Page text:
Texas business owner offers to pick up the tab for 'In God We Trust' bumper stickers

A Texas police patrol car with the 'In God We Trust' decal.(Facebook/Childress PD)

A business owner in Forney, Texas has agreed to foot the bill for the printing of "In God We Trust" decals for city vehicles.

Jay Stinson, owner of the Big Jay's Signs and Shirtworks, will provide the decals for free after the Forney City Council approved on Tuesday a resolution for the use of the motto.

City Resolution 16-06 cites that in 1956, President Dwight Eisenhower signed Public Law 84-140, which was passed by the 84th Congress, directing the Treasury to use "In God We Trust" on U.S. currency.

Last November, it states, Texas Attorney General Ken Paxton issued a legal opinion that police cars showing the motto do not violate the First Amendment's Establishment Clause.

The use of "In God We Trust" symbolises the city's desire "to display a patriotic motto that will honour the patriotism of our citizens," the resolution says.

"I believe in the words of this motto. I believe that our country was founded on this motto and believe that this project will be a small step to unite our community and make people feel better about our police and fire entities," Stinson told ABC News.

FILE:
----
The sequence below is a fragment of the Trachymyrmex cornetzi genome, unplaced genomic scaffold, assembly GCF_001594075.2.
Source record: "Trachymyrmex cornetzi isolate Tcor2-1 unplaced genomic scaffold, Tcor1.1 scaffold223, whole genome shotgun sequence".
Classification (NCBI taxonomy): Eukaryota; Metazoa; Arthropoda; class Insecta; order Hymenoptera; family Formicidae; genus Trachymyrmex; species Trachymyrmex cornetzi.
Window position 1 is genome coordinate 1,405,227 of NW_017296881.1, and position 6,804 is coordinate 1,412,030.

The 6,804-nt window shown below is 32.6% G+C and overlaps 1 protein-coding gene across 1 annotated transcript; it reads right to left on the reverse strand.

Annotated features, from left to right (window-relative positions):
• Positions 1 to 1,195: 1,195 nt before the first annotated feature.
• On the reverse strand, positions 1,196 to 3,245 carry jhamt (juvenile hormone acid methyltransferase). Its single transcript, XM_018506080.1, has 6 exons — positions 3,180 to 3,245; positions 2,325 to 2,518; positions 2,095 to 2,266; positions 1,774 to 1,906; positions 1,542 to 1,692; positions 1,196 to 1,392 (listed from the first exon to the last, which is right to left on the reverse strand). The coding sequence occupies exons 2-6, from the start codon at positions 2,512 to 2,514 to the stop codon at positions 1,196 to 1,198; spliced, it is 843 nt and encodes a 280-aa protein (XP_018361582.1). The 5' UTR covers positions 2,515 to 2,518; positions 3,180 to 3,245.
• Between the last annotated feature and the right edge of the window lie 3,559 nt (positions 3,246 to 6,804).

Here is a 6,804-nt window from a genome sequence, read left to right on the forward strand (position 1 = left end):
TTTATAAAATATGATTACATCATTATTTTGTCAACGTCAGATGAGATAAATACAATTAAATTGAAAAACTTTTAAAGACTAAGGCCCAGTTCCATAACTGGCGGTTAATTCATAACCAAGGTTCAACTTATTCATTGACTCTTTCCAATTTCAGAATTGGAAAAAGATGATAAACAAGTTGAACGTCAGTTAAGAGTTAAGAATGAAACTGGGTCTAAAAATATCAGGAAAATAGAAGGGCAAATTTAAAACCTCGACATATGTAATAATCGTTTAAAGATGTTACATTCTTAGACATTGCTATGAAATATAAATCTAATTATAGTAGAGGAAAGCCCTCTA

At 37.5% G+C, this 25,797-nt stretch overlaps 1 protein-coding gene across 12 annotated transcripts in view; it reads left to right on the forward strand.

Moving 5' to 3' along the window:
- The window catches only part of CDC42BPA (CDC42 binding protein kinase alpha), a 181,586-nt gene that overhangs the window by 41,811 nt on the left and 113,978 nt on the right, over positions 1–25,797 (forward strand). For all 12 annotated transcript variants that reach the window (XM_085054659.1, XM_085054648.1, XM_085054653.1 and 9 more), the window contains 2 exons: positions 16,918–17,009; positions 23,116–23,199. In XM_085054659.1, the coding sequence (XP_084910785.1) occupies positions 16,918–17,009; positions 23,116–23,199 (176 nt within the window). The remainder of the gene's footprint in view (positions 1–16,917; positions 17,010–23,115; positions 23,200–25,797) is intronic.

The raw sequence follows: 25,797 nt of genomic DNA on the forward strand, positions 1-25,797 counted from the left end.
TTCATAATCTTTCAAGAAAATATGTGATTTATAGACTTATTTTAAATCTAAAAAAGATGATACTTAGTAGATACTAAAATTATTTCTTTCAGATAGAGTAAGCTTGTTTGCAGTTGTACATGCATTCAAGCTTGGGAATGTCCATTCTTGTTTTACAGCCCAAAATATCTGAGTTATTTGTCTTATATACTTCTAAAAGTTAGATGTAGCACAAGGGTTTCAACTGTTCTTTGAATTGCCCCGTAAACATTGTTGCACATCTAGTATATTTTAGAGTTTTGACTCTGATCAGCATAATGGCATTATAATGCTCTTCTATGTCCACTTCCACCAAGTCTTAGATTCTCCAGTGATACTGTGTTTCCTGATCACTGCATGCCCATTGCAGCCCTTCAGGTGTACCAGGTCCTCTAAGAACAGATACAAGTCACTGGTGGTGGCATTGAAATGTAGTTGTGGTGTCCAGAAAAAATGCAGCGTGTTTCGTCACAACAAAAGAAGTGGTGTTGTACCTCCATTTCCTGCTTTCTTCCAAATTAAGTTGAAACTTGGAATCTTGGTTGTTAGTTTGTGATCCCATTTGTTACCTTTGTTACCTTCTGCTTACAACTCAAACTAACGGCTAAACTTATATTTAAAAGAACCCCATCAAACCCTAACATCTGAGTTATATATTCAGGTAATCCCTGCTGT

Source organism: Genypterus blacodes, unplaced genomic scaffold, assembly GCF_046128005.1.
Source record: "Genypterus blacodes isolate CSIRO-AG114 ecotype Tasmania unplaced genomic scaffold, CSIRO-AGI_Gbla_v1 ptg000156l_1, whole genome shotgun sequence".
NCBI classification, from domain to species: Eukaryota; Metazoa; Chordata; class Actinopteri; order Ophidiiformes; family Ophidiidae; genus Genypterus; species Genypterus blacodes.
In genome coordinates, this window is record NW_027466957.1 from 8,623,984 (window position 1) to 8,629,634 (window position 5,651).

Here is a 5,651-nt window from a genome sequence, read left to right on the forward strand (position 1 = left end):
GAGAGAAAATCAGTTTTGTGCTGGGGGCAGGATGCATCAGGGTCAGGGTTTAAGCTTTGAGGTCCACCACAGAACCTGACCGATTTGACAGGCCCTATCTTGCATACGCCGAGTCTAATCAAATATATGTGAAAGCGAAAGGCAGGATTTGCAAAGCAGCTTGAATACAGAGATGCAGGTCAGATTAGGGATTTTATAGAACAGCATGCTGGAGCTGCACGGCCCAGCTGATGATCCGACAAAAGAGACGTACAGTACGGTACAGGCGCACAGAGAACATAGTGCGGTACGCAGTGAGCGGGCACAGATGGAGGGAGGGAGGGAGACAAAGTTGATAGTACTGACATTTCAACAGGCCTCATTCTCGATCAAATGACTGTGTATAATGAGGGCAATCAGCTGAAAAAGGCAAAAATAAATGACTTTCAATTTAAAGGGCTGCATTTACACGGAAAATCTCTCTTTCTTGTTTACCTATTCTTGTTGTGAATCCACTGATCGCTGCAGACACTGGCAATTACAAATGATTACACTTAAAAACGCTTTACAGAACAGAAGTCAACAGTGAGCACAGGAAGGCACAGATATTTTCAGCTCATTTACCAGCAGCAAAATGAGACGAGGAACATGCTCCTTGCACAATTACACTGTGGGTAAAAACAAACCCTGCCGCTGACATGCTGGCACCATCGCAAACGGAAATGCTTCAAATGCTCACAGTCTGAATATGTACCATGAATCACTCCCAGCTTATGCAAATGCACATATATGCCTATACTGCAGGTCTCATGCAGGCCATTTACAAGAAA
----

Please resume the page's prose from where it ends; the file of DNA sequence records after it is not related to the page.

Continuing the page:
The decals will be placed on police vehicles and fire engines. Stinson estimates that the project will cost from $1,000 to $2,500.

The Freedom From Religion Foundation (FFRF) challenged last year the police department in Childress, Texas for placing the "In God We Trust" decals on its vehicles, saying such decals have "no place on government-owned cars."

Gov. Greg Abbott sided with the police department, saying, "There can be no doubt that courts in Texas would uphold the constitutionality of the Childress Police Department's decision."

Last month, the FFRF sued Sheriff Ronny Dodson of Brewster County, Texas for placing Latin cross decals on patrol vehicles.

"Whether it is a cross, a star and crescent, or a pentagram, law enforcement must remain neutral on matters of religion in order to foster public confidence in their impartiality," said FFRF co-president Annie Laurie Gaylor.